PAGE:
Council leader tells of frustration and anger over election count process and slams 'abrasive' attitude of Thurrock Council's senior officer

By Nub News Reporter

10th Jul 2024 | Local News

Cllr Gavin Callaghan (left) levied strong criticism at Thurrock Council CEO Dr David Smith after the delayed election count.
Cllr Gavin Callaghan (left) levied strong criticism at Thurrock Council CEO Dr David Smith after the delayed election count.

BASILDON Council's Labour leader has criticised the organisational capability of neighbouring Thurrock Council and included a bitter personal attack on Thurrock's senior officer, CEO and commissioner Dr Dave Smith.

Basildon leader Gavin Callaghan was speaking to the Local Government Chronicle in the wake of the protracted general election for South Basildon and East Thurrock constituency which stretched late into a second day.

The count was the second last in the country to be declared, outlasted only by the Inverness, Skye, and West Ross-shire declaration in the northern Highlands of Scotland.

Cllr Callaghan said he hoped he would never witness anything like it again in his political career.

The Basildon leader spoke after the count which saw his Labour fellow Basildon councillor Jack Ferguson ultimately pipped by Reform candidate James McMurdock by 98 votes.

That figure came after the initial count, which took place at Tilbury Cruise terminal, was adjourned and continued later on Friday, 5 July at the council chambers, with a result eventually declared around 5pm.

During the counting process three different sets of figures were given by Dr Smith to candidates. After the first count he reported a 127 vote win for Mr McMurdock, prompting Labout to ask for a recount.

Initially Dr Smith declined, saying he was happy with the result, but further pressure brought to bear by Conservatives, in support of Labour, prompted him to sanction a 'bundle check'.

After a lengthy period of time, during much of which which nothing appeared to be happening other than Dr Smith consulting with senior officer colleagues including Thurrock Council's Legal and Monitoring Officer Dan Fenwick, and then counting staff being sent home, Dr Smith advised candidates and agents the winning margin was 84 and that was close enough for him to sanction a recount.

However, as it was long past 5am and staff had been released, he said the count would be moved to the civic offices because the cruise terminal was not available during Friday daytime and he had released staff because they were tired and likely to be prone to further counting errors.

The count resumed in Grays around 2pm and took three hours to reach a conclusion.

Cllr Callaghan accused Dr Smith of "creating tension" and "causing frustrations" by speaking to candidates and agents in a "very abrasive" way when "emotions are running high" at the closely-contested seat.

As well as the South Basildon and East Thurrock count, Thurrock Council also managed the counting at the same venue for the Thurrock constituency, which took around five hours to successfully complete.

Cllr Callaghan believes Thurrock may not have been prepared for counting two constituencies in one night for the first time as he described finding incorrect ballot papers, "confusing" instructions from the monitoring officers and counting staff leaving before the result was declared.

He said: "I think some of us have PTSD after witnessing a count like that and then again the next day.

"You can accept losing and you can accept things happening but you can't accept having to question the integrity of the process time and time again and the parties were scratching our heads about some of the decisions that we were seeing and then some of the mistakes."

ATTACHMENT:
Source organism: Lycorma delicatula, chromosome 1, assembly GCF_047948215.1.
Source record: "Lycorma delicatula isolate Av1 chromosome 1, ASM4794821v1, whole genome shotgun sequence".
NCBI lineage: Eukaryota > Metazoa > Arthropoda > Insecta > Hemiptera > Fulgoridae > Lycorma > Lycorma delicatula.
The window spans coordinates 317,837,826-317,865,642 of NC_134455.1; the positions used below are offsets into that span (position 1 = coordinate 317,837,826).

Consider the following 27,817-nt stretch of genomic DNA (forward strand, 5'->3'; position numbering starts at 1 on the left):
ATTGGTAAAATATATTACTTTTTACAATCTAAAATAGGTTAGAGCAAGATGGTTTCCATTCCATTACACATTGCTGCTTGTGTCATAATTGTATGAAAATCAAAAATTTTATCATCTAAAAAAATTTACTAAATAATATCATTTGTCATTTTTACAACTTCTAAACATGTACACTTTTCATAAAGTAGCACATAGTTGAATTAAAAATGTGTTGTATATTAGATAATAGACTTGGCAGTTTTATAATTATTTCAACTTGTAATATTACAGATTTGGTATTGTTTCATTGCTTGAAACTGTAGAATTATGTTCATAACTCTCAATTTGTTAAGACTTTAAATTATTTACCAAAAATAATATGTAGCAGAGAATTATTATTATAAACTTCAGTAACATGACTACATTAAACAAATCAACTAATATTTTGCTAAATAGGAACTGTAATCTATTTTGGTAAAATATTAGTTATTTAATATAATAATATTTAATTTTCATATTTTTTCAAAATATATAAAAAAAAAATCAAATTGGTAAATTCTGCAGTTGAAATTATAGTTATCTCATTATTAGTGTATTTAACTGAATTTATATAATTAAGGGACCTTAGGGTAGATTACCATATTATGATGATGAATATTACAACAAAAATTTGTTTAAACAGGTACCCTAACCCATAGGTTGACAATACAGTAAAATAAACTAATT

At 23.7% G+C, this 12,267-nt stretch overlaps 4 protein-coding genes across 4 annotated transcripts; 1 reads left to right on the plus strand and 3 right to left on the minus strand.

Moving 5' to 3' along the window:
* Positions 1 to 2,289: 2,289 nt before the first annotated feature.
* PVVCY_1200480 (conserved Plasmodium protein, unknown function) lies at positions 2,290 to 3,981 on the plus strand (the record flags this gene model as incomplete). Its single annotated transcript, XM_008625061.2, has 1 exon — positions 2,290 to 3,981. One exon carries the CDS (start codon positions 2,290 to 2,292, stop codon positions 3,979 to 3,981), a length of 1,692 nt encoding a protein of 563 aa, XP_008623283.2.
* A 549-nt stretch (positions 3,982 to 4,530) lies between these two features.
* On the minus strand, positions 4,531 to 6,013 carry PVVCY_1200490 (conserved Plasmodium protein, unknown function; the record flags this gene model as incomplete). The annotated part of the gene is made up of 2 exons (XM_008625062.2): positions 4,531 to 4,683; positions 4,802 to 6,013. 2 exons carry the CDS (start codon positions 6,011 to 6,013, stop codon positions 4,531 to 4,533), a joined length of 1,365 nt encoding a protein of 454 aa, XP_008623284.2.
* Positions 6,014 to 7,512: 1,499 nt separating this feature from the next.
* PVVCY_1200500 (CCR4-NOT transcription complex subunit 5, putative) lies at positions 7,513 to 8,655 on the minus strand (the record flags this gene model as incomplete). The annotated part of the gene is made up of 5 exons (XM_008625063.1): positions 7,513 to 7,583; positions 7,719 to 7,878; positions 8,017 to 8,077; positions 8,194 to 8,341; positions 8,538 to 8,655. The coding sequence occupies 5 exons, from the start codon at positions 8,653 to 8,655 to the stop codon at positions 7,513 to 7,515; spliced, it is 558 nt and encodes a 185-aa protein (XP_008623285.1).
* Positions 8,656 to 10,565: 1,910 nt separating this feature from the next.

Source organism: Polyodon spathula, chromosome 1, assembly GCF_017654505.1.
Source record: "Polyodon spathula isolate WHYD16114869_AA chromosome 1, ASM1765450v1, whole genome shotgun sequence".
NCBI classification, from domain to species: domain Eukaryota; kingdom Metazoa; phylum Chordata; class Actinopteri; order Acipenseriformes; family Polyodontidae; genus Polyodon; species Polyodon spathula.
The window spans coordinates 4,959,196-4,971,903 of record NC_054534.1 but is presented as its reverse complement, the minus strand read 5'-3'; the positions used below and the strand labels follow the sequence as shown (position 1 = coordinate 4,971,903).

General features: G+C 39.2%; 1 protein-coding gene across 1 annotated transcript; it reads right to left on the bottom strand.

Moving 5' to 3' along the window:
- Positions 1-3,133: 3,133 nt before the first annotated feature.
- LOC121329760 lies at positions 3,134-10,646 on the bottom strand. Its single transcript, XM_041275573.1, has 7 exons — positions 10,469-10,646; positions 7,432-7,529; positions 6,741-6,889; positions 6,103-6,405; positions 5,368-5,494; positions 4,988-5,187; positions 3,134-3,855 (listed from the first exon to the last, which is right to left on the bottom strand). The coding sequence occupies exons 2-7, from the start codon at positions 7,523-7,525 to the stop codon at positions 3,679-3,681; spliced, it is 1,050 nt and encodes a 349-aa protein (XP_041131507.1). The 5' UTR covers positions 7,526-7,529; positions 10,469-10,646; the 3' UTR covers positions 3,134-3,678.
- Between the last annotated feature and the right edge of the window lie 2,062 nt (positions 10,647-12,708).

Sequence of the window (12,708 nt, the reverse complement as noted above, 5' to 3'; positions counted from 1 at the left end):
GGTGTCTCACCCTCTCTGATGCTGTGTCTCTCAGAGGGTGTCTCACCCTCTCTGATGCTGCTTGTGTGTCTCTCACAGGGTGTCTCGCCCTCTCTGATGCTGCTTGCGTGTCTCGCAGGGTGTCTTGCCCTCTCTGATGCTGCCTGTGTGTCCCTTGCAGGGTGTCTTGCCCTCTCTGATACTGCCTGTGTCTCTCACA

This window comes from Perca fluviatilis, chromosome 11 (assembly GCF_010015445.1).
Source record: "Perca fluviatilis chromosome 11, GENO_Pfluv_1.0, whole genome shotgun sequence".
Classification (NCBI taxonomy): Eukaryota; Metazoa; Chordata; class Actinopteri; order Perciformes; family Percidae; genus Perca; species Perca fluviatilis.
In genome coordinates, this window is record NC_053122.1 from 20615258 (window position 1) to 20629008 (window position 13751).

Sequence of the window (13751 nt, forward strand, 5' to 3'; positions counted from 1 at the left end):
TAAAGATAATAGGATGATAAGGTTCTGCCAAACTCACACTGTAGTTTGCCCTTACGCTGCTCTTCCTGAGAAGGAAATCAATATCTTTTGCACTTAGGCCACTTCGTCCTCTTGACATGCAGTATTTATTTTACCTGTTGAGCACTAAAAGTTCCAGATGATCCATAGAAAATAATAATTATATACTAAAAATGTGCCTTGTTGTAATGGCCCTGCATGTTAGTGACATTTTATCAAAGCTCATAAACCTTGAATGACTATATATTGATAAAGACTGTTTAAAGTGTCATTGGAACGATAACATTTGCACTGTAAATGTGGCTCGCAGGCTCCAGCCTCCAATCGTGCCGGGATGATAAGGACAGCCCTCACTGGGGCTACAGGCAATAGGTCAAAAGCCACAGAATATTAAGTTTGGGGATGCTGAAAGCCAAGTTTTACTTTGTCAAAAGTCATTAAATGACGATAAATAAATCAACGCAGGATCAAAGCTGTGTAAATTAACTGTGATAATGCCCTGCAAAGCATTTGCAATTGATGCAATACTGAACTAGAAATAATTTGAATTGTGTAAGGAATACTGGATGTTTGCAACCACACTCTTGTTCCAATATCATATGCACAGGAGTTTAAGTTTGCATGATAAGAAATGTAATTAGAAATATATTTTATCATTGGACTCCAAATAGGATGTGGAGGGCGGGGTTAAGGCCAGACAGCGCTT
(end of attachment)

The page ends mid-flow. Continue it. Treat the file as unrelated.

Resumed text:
Cllr Callaghan also described how the counting process and concern with Thurrock's management of it had brought his party and Conservatives together in concern, saying he does not think the Tories and his team "have ever been so united in the last 15 years" and "I hope if I'm in politics in the next 30 years I'll never see a count like that ever again".

Cllr Callaghan accused the council of an "inconsistent approach" to verifying votes and suggested that "it wasn't as friendly as it could have been on both sides" so "there should be some learning about how the count was conducted".

In a response statement a spokesperson for Thurrock Council said it had "planned meticulously and prepared tirelessly for these elections".

The statement said its officers "took the decision to carry out first a bundle check, and then a recount given the closeness of the result", which is "in line with Electoral Commission advice and not an unusual scenario – similar checks and recounts were carried out in other parts of the country".

And added the council appreciates how the candidates and supporters "feel passionately about the accuracy of the result" and the returning officer was in "regular contact" with the teams "listening to and responding to their comments and feedback".

Though not acknowledging the different figures returned at three stages in the process, the statement concluded: "The recount provided complete assurance that the result was correct, and that the process was robust. At all three stages: the original count; the bundle check; and the recount, the result remained the same.

"We are proud of how our elections staff rose to the challenge of an extremely tight count under great scrutiny, and played their part in the general election."

Somewhat ironically, Dr Smith was previously CEO and returning officer at Sunderland Council which regularly produces the fastest election counts in the UK, sometimes with counts in one of its two constituencies declared before midnight. It's now probable that he holds the record for the fastest and slowest counts in England.

     

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